3. Monitor your progress.
Instead of measuring the outcome, track the healthy behaviors that help you achieve it. “If you’re working on your weight, [that means] you’re not just recording the pounds,” says Norcross. “It’s how often you exercise or eat fresh fruits and vegetables.” Logging those good-for-you deeds will also mean you’re reinforcing — and applauding — good habits. You’ll also be able to look back and see how far you’ve come. Progress, FTW.
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4. Recruit a cheerleader.
You don’t have to chronicle your journey on Facebook. But it’s helpful to share your goals — and brag about your milestones — with a supportive friend. “You create a kind of accountability because you don’t want to tell them that you didn’t do it,” explains Shilts. “It’s also nice to get a pat on the back because that keeps us going.”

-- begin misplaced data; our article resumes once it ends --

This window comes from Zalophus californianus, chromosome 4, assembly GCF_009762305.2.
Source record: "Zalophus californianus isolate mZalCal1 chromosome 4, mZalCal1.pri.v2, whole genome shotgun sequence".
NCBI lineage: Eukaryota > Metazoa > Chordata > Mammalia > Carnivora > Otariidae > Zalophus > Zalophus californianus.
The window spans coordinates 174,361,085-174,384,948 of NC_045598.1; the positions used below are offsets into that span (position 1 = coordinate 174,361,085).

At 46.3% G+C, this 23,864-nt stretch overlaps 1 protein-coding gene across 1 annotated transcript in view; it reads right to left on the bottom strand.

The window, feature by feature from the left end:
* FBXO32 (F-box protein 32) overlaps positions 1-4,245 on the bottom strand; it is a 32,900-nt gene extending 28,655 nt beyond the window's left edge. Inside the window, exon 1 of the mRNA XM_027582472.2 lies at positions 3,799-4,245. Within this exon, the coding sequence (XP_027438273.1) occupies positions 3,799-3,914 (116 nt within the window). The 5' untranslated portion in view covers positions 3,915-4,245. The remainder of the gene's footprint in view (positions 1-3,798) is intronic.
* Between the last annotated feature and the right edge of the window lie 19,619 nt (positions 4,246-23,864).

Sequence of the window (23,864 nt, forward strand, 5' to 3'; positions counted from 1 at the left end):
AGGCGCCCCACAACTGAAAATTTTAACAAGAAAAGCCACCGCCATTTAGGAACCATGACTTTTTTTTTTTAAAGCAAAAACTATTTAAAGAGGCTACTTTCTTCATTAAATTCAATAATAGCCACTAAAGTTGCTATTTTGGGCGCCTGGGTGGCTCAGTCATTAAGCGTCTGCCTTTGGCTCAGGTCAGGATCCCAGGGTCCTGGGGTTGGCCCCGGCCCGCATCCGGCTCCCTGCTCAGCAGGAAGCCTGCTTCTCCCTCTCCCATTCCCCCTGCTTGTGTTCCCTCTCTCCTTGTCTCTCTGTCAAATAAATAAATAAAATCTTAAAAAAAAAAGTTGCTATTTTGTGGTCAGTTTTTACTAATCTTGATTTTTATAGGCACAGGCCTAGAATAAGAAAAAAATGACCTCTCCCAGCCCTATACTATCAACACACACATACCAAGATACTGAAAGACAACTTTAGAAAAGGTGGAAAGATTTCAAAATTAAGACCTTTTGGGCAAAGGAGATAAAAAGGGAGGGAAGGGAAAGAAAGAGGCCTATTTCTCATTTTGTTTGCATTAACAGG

5. Enlist a task-master.
This is different from prompting your Instagram buds to send you feel-good “Amazing!” comments. Norcross suggests making an actual contract with someone who will commit to helping you stay on track. For example, in this sample, you agree to accomplish goals by a certain date. If you meet them, you get the listed rewards, such as a dinner out or a foot rub. If you don’t, you accept your specified punishment, such as donating to your favorite charity. Check out the app Gym-Pact, which creates “cash stakes” in a group money pool as an incentive to meet your goals.
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6. Enjoy instant gratification.